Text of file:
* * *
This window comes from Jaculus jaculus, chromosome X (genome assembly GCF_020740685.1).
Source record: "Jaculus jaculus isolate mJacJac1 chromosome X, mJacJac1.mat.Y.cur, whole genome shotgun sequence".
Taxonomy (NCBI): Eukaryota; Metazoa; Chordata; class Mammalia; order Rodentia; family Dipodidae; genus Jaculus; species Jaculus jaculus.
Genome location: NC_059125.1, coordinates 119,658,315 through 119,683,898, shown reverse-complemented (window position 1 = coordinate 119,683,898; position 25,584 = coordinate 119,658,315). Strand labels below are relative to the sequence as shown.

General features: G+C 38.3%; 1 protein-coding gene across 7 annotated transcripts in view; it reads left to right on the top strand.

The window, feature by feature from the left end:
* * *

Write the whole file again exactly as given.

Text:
This window comes from Jaculus jaculus, chromosome X (genome assembly GCF_020740685.1).
Source record: "Jaculus jaculus isolate mJacJac1 chromosome X, mJacJac1.mat.Y.cur, whole genome shotgun sequence".
Taxonomy (NCBI): Eukaryota; Metazoa; Chordata; class Mammalia; order Rodentia; family Dipodidae; genus Jaculus; species Jaculus jaculus.
Genome location: NC_059125.1, coordinates 119,658,315 through 119,683,898, shown reverse-complemented (window position 1 = coordinate 119,683,898; position 25,584 = coordinate 119,658,315). Strand labels below are relative to the sequence as shown.

General features: G+C 38.3%; 1 protein-coding gene across 7 annotated transcripts in view; it reads left to right on the top strand.

The window, feature by feature from the left end: